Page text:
Wednesday, 7 March 2018

Ballet Series: Frappes

     Hello everyone. I hope you all are doing well. I am doing pretty good, aside the fact that I miss being at school like you wouldn't believe. I miss literally wheeling myself from my apartment to the cafeteria and having food already made for us. Makes me realize how much I took for granted at school. 
     Anyways, it is about time I bring back the ballet series posts to my blog as well as all the other dance related posts I used to write about when I first started this blog. So today we're gonna be talking about frappes, one of the ballet moves I despise the most.

     At all times, keep in mind the frappe means “to strike”. You will be “striking the floor” with your foot. Another tip is to think of frappes from the knees down. There is no movement from your knees up.
     Now, there are two kinds of frappes. Flexed and wrapped. You’re typically always taught it flexed because it’s easiest to learn but for me it’s the opposite. I find wrapped frappes when your body angle changes depending on where your foot is striking the ground. I can’t ever understand flexed frappes.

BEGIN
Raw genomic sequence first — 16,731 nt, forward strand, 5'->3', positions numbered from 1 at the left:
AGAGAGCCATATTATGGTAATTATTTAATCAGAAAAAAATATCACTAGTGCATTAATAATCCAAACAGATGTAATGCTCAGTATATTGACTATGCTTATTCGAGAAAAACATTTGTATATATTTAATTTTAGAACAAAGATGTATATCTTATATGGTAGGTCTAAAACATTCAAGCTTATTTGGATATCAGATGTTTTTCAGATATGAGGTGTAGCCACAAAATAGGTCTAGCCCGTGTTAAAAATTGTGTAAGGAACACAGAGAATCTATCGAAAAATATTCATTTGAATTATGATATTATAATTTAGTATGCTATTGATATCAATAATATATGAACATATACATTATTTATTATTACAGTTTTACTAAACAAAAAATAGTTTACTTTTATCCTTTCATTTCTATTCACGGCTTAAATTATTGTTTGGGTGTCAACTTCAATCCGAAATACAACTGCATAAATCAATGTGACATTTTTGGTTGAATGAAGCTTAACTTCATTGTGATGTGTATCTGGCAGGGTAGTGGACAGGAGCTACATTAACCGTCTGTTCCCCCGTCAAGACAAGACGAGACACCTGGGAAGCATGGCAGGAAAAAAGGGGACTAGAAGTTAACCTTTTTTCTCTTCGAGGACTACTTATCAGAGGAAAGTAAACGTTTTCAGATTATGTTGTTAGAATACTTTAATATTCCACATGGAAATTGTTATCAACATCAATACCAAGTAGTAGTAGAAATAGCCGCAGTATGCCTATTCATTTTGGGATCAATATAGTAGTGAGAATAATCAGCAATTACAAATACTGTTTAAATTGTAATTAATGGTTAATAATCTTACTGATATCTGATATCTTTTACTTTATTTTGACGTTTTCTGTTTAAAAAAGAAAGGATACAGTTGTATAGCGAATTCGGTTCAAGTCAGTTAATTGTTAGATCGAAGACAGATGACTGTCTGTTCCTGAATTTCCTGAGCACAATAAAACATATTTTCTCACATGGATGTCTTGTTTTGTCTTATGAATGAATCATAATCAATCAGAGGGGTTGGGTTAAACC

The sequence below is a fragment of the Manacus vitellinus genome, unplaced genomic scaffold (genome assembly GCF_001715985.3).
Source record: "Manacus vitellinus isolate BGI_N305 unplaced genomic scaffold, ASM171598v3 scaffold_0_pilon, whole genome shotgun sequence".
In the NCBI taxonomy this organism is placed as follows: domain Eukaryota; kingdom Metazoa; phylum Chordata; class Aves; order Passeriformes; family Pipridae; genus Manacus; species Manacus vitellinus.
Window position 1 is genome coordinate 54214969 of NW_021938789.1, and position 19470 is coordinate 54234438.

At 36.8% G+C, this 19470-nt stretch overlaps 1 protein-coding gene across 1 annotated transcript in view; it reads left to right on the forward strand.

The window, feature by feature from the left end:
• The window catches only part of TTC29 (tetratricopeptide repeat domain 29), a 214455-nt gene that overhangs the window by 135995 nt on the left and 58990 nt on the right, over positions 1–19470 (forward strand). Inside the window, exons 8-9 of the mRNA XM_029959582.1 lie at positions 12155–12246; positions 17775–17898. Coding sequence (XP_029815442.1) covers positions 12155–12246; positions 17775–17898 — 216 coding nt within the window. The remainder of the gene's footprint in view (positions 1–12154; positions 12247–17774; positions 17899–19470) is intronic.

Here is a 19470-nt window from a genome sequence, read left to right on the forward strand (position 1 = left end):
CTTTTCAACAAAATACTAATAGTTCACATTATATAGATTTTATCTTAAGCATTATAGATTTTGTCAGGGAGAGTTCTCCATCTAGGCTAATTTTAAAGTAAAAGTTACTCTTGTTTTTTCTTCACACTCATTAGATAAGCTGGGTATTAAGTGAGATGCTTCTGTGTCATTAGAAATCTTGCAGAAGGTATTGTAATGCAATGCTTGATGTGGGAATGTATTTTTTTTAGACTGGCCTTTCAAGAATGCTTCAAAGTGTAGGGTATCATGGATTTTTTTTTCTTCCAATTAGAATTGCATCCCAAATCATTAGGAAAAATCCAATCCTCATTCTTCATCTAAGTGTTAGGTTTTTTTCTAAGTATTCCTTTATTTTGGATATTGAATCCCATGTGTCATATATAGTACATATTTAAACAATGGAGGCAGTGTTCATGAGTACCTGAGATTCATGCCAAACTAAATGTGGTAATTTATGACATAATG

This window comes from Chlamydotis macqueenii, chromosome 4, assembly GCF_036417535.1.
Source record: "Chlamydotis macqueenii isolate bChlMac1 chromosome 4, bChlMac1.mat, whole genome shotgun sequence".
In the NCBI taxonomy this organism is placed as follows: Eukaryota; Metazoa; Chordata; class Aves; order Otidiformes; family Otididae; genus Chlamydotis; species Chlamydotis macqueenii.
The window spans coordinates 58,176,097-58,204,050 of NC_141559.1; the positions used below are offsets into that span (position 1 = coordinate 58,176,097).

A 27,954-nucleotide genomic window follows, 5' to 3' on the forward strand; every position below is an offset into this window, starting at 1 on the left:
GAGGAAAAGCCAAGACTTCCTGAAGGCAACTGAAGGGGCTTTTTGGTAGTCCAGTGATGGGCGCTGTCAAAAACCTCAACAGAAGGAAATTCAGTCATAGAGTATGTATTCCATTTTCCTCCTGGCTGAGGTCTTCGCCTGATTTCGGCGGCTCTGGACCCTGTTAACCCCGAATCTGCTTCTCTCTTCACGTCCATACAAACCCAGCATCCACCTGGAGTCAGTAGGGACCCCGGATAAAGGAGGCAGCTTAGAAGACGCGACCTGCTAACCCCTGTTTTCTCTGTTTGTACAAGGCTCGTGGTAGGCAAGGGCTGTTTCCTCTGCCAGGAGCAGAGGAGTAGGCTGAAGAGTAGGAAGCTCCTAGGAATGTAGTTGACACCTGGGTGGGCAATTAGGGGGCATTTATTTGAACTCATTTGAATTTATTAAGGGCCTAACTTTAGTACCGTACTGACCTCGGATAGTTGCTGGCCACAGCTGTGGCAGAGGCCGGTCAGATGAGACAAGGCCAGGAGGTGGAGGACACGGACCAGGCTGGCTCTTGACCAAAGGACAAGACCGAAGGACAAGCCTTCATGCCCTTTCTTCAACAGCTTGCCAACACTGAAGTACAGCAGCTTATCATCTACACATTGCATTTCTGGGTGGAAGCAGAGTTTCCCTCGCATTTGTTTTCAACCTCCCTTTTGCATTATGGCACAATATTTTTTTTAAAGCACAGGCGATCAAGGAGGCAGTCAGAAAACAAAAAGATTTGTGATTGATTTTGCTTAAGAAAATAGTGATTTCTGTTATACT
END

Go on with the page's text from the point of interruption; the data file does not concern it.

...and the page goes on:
When frapping to the front, the strike happens instantly. The formula for a frappe is flex —> ball of the foot —> out to degagge position. 

     The easy way to find where your “wrapped” foot is, put your foot in the flexed position and then curl the toes back. Doing it wrapped is honestly easier for me because your foot is already pointed so it’s almost as if your just hitting your toes on the ground before doing a degagge. But when you’re doing it to the back, it’s only your big toe that strikes the ground.

     I know this post was shorter than the majority of my ballet posts but to recap, the only thing that's important to know about frappes is that you must strike the ground and that the only movement is from the knees down.
     As always, if you enjoyed this post don't forget to give it a +1 on Google+, follow me on all my social media sites, and let me know what you would like to hear about next.  I love you all. See you next week!

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